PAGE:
Dear mynick,   Thank you very much for your message and sharing with me the very challenging situation you are in with your family.   I understand that we are going through some fluctuations with our emotions and often it can feel like we are going backwards. However the reality is that the night is always darkest before the dawn. The reason you are feeling discouraged is because you are trying to move forward in this healing process, therefore when you do experience any kind of anxiety or depression you begin to doubt yourself in this process.   Meanwhile, as a human being we will always have times when we feel anxious or depressed. That is normal and natural. Just like there are days that it rains, there are also days that the sun shines. This isn't a problem to be fixed.    We will only feel more depressed if we constantly compare ourselves with our old selves in the past that seemed to be happier, while we forget that back then we did not have this much on our plate to worry and we did not experience what we have experienced recently that gave us hurts and pain. Therefore it isn't fair to our current self if we always think about how to go back in time, that isn't possible anyways.   To further recover from feelings of depression and anxiety, we must constantly be thinking about how to develop a healthy, positive interaction with ourselves.   Happy relationships all depend on how happy we are with ourselves. So how happy are we?   If you feel like you're on a constant quest for inner bliss, you might be asking yourself: If there was one secret on how to be happy in your relationship or marriage, workplace, home life and family wouldn't you have learned it by now?   Are you constantly searching, asking people who seem happy, reading articles and watching videos on how to be happy? If so, you're certainly not alone. Online search engines get millions of people asking this question, and the internet is full of promises that this strategy or that formula will deliver you to a place of lasting happiness. Yet, many miss the main point: they never even touch on the fact that the real key to happiness with others is happiness with yourself.   If you haven't noticed or been here yourself (most of us have), an insecure person's need for constant approval is exhausting. Those who are happy and love themselves don't hang around with that kind of negative energy. Since we can't change other people, lead by example and others will follow in your footsteps, becoming good role models themselves. Here are 5 lessons that I learned (still learning) to find peace within ourselves and enjoy true happiness that does not depend on others.   1. Forgive Yourself   Forgive yourself for anything and everything you think you caused that was bad in your or someone else's life. You can't go back for a do-over, so learn the lesson and move forward, promising to better handle any similar situation that may arise. Now you're freed up to relax more and have greater peace of mind without beating yourself up over guilt and resentment.   2. Understand That You Are Complete   And understand that, "You complete me," was just a cheesy line in a Tom Cruise movie. (I loved that line at first too... for a few seconds, until I realized how inaccurate it was. Keep reading to learn why!) The reason most of us don't feel complete, and latched onto that line like it was the end-all be-all relationship concept is because we're waiting for someone else to be or do something that makes us feel whole.   First of all, as mentioned, we are already complete. But even if we weren't, no one else would be able to complete us anyway - it's impossible. When we put our happiness in someone else's hands we set them up for failure. Why would we do that to someone we care about? Because we don't realize we are the only ones who control our happiness.   Does this mean if you're unhappy it's your fault? Yes. Does this also put you in a position of power in your life? Absolutely. You want your relationships to be the joining of two complete individuals to create a third, larger entity so that you're a part of something, not just half of something. The whole "my other half" thing just breeds insecurity, which leads to the most painful relationship challenges like jealousy, abuse and infidelity. Why on earth would you want your happiness to be determined by someone or something outside of yourself?   3. Get To Know Yourself   When do you feel you're at your best when you're alone? Are you reading your favorite book overlooking a beautiful view? Enjoying your favorite tea, watching a movie? Shopping outside at the farmers market? Listening to your favorite music? How does your body feel? Healthy? Need some work? No one will be happier than you when your body looks good and functions well. This is a good confidence builder and when you have more confidence, you look better and healthier, and carry yourself in a completely different way that attracts confident people to you.   Here's a personal example: I had a spider vein on my lower leg and didn't feel comfortable in shorts for years. I finally had it removed and couldn't believe how much better I felt. My posture and confidence in shorts was much improved. Some things are easily fixable and for the others we may need to adjust our perspective a bit.   What are your favorite parts of yourself - your appearance, your character traits, your values or your personality? Do you get a kick out of your great sense of humor? I get a kick out of mine. I laugh to myself quite often! Are you really excited that you value honesty, which has attracted honest, genuine people to you? Are your eyes or hands or knees your favorite part of your body? Get to know your favorite parts and love them all.   4. Take A Good Look At Yourself   Take a look and notice how amazing you are. Keep your self-talk positive. There are things supermodels hate about themselves, so don't go thinking you're the only one who has dislikes. You can be happy with yourself even if there are things you'd like to change. I've always been shorter than most other people and would have given anything to be "normal" height. It took me 27 years of hating my height when many other people always wanted to be taller and would have traded me in an instant. Look how many years I experienced self-induced suffering. (This describes all suffering by the way. Pain is inevitable; suffering is optional.)   What are you good at, best at and want to improve at? What are your talents and what skills have you developed? What would you like to do in your life that you haven't done yet? What is the best thing you've ever done? Are you noticing that you might ask some of these questions on a date to get to know someone and determine if you like them or not? We get to know people by asking questions although we rarely ask them of ourselves. And when someone else asks, we sometimes answer differently than when we're asking ourselves.   5. Ask Yourself Questions   To find out more about yourself, ask yourself the questions you would ask on a date. The quality of your relationships is determined by the quality of the questions you ask. Ask good questions and lots of them (more than you would ask on a date; it's OK to be a chatterbox with yourself) to build that strong, healthy relationship with yourself.   Take time away from other people and be happily alone. At first, it might feel weird choosing to be alone but being alone and being lonely are two very different things. Dr. Wayne Dyer says, "You cannot be lonely if you like the person you're alone with." I went from being scared to sit alone in Starbucks for fear some stranger would think I didn't have any friends to loving going places alone. I have attracted wonderful friends by learning how to like myself and since like attracts like (energy), they happily do things on their own too. Yes, we do enjoy each other's company as well; we don't just talk about all the things we did by ourselves (although that would be funny).   Welcome to your inner power. You are qualified, capable and worthy of being happy with yourself regardless of anyone else on the planet so lead by example and show others how it's done. You will see that you can have much more fulfilling relationships without putting the responsibility of your happiness on someone else.   Looking forward to talking with you more, Jono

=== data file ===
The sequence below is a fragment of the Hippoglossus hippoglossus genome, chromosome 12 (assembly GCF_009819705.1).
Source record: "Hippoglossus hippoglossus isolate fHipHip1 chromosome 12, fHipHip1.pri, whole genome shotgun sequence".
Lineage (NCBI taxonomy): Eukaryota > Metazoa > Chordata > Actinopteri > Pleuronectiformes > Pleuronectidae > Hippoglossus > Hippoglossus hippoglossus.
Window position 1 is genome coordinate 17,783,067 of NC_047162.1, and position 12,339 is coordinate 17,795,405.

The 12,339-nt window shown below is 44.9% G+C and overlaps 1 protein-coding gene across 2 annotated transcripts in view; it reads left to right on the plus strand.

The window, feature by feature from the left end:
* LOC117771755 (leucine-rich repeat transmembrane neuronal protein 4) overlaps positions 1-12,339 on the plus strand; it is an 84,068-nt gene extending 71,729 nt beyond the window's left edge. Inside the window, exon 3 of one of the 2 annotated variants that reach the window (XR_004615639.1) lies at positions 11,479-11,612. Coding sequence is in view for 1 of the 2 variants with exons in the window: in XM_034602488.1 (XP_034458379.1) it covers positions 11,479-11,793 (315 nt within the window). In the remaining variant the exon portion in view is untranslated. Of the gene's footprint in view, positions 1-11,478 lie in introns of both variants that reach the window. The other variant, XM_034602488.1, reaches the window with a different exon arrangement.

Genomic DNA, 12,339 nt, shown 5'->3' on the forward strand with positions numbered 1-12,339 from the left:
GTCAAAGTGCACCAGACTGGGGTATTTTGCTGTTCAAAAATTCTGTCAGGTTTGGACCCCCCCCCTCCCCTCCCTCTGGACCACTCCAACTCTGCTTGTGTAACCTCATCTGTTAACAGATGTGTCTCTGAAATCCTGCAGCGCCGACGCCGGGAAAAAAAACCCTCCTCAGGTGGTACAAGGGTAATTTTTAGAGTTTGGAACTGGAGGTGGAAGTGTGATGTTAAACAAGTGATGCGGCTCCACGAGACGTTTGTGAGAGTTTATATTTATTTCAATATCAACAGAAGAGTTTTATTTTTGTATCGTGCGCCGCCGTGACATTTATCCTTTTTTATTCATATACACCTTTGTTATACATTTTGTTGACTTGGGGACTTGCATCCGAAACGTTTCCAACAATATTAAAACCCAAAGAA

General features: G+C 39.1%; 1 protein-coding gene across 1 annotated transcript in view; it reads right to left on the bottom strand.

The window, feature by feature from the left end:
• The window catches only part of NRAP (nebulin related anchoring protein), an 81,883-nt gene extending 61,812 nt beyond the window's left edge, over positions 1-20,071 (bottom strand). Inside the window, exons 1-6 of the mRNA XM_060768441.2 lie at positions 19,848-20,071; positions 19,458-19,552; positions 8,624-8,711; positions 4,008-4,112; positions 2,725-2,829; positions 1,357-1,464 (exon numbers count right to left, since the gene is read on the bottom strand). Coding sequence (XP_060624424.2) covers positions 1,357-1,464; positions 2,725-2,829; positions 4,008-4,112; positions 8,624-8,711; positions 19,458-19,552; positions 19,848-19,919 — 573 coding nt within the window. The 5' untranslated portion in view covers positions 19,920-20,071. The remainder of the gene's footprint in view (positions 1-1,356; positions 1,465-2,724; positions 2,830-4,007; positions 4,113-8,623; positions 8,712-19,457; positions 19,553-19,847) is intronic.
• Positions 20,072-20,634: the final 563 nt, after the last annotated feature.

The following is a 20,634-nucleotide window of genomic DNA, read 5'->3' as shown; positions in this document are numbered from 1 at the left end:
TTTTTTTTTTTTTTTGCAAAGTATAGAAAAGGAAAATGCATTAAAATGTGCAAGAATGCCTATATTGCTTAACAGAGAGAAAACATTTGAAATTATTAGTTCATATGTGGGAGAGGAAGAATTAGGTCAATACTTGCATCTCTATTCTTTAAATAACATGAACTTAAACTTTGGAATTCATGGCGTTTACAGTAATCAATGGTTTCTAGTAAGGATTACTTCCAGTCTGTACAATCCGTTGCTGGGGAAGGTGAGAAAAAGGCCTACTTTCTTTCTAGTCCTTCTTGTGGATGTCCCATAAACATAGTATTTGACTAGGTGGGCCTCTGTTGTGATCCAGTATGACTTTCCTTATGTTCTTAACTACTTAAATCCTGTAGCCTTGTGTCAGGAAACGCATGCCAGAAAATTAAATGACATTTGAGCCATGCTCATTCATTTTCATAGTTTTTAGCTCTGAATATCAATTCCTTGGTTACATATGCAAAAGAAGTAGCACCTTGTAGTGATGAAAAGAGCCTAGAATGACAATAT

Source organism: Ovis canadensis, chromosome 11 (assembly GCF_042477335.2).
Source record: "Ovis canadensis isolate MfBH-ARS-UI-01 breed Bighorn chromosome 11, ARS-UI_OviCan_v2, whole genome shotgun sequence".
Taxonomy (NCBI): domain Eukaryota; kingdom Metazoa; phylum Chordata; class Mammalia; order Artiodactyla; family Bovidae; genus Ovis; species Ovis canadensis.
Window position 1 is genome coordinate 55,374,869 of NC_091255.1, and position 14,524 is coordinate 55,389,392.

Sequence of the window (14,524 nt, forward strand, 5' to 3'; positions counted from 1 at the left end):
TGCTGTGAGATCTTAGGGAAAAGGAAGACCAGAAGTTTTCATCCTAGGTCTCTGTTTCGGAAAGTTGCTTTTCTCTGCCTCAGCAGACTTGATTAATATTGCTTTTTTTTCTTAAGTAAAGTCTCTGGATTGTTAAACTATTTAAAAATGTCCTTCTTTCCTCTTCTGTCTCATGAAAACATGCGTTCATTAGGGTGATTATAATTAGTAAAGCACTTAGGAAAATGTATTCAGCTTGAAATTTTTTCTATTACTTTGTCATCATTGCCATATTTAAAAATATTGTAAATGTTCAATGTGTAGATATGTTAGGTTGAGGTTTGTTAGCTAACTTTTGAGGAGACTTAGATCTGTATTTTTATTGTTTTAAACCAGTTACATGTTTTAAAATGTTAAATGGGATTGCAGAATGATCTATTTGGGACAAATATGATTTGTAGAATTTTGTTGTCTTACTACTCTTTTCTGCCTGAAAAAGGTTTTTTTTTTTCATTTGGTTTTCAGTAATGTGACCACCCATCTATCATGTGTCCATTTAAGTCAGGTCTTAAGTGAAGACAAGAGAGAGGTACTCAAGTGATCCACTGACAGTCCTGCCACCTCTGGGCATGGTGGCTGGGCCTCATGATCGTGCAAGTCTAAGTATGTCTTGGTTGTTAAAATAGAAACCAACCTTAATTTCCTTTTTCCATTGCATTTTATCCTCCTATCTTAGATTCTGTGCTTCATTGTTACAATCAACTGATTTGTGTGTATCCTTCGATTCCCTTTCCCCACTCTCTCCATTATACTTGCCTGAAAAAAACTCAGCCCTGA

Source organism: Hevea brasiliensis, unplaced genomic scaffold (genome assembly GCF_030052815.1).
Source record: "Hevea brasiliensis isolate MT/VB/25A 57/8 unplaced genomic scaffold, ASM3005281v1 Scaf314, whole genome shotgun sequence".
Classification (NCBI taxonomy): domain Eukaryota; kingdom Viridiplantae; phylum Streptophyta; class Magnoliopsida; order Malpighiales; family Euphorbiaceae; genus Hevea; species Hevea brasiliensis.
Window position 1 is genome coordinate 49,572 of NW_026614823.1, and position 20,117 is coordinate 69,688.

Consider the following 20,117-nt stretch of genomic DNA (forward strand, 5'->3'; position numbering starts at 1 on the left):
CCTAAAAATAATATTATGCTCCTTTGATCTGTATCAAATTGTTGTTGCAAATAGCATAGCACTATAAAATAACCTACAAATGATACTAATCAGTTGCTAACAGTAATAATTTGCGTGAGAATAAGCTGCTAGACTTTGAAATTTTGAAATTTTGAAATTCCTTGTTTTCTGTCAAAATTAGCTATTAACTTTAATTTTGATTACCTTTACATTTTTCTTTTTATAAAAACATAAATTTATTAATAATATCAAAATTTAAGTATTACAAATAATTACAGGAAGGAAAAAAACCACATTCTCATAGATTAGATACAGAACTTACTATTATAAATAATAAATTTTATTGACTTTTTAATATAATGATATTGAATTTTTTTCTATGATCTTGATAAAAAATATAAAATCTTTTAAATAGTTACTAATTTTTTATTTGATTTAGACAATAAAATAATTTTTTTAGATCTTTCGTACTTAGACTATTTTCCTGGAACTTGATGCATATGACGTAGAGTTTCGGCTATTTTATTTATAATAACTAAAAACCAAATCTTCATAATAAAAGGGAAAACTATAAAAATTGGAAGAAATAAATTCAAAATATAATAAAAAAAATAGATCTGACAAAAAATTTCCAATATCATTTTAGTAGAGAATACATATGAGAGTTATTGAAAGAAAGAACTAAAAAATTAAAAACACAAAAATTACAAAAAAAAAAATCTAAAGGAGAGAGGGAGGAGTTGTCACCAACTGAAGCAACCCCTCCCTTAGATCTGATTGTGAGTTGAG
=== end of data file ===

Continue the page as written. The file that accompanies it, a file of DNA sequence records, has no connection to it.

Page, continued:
(MSW, LICSW, LMHC)